Thursday, April 18, 2013

1304.4874 (Felix Roosen-Runge et al.)

Interplay of pH and Binding of Multivalent Metal Ions: Charge Inversion
and Reentrant Condensation in Protein Solutions

Felix Roosen-Runge, Benjamin S. Heck, Fajun Zhang, Oliver Kohlbacher, Frank Schreiber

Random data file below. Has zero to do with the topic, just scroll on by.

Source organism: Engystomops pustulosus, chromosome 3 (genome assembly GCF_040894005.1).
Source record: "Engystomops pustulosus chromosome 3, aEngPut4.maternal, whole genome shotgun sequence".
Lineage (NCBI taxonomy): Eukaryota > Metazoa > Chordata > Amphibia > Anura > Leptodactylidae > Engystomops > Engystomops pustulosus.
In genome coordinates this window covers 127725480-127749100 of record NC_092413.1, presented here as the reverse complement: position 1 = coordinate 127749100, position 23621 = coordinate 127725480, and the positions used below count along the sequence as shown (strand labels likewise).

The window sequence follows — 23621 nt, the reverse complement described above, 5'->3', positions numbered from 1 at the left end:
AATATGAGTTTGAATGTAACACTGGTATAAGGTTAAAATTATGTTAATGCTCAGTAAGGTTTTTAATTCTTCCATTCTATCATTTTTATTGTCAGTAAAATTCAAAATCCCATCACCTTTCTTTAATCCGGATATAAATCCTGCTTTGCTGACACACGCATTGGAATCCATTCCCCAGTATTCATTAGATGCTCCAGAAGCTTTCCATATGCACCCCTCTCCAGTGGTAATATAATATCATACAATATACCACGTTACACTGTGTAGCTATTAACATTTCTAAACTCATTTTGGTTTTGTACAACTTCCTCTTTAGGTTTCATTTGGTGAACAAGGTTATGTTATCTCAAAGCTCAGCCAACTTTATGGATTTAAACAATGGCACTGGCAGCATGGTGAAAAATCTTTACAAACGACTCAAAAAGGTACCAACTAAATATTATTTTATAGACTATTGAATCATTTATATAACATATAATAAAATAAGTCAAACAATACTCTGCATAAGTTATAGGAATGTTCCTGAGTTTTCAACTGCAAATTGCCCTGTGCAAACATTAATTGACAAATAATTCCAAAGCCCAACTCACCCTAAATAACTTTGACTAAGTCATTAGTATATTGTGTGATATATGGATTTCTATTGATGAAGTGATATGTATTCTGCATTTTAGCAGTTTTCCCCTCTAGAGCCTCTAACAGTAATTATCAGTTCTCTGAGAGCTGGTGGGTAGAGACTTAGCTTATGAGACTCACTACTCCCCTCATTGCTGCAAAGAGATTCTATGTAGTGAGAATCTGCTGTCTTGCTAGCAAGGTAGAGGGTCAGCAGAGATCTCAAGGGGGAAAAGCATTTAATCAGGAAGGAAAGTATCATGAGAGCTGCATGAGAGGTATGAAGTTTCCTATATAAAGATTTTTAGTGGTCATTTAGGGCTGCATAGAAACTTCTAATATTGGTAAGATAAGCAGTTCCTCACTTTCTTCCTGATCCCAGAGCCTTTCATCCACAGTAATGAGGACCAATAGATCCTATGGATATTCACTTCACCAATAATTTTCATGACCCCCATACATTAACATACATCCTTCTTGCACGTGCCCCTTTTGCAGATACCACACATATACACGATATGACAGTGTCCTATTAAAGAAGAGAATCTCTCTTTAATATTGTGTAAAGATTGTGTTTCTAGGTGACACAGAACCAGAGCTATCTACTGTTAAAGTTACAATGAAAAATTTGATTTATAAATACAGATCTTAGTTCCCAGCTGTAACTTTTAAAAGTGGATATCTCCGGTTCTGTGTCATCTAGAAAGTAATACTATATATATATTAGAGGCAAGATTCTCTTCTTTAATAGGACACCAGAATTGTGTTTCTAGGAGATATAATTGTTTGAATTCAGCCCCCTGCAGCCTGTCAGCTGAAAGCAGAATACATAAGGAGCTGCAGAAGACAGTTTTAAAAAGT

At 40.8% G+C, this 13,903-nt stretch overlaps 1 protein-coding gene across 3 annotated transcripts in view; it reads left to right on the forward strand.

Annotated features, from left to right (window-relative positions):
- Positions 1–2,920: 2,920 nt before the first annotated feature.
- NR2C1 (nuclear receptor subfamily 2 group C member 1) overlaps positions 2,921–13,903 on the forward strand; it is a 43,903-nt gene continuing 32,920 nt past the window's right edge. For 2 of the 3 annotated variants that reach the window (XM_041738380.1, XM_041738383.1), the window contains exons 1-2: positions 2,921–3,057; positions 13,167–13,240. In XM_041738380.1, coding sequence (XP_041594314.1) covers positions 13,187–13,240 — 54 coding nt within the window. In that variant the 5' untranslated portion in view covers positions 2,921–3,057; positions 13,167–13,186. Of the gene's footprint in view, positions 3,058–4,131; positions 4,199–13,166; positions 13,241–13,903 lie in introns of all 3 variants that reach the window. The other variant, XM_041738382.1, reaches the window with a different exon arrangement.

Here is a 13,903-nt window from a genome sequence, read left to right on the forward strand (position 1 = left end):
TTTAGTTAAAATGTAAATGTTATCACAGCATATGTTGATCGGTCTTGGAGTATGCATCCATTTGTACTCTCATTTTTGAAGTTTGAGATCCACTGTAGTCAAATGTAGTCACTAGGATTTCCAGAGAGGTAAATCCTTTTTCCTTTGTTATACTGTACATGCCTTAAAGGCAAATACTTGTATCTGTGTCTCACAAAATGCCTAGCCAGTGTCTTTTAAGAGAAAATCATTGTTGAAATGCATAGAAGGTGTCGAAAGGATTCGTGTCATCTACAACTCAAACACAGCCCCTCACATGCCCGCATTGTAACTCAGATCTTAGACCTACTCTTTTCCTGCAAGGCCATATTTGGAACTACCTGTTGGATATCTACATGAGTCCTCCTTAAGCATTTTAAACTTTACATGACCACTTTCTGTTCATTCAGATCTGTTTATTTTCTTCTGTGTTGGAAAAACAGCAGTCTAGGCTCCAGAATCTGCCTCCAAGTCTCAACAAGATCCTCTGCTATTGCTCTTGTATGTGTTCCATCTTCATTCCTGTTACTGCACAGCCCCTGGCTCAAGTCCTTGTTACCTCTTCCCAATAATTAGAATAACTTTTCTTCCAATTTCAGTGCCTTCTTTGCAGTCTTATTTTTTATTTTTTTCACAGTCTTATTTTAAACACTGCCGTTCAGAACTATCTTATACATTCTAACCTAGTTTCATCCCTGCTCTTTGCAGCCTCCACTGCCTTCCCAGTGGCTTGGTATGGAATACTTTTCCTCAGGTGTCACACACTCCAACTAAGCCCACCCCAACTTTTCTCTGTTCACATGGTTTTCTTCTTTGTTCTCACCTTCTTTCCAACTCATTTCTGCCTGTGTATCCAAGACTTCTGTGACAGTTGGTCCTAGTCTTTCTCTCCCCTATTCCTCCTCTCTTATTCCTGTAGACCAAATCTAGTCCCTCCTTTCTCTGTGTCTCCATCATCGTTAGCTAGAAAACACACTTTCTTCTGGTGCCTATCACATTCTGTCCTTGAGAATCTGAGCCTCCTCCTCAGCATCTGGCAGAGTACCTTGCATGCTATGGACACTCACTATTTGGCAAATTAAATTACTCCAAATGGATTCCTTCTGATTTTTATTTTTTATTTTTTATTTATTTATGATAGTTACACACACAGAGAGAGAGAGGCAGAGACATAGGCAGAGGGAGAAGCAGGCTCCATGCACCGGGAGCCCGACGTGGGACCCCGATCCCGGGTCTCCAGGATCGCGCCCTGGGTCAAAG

Tuning of protein surface charge is a fundamental mechanism in biological systems. Protein charge is regulated in a physiological context by pH and interaction with counterions. We report on charge inversion and the related reentrant condensation in solutions of globular proteins with different multivalent metal cations. In particular, we focus on the changes in phase behavior and charge regulation due to pH effects caused by hydrolysis of metal ions. For several proteins and metal salts, charge inversion as measured by electrophoretic light scattering is found to be a universal phenomenon, the extent of which is dependent on the specific protein-salt combination. Reentrant phase diagrams show a much narrower phase-separated regime for acidic salts such as AlCl3 and FeCl3 compared to neutral salts such as YCl3 or LaCl3 . The differences between acidic and neutral salts can be explained by the interplay of pH effects and binding of the multivalent counterions. The experimental findings are reproduced with good agreement by an analytical model for protein charging taking into account ion condensation, metal ion hydrolysis and interaction with charged amino acid side chains on the protein surface. Finally, the relationship of charge inversion and reentrant condensation is discussed, suggesting that pH variation in combination with multivalent cations provides control over both attractive and repulsive interactions between proteins.
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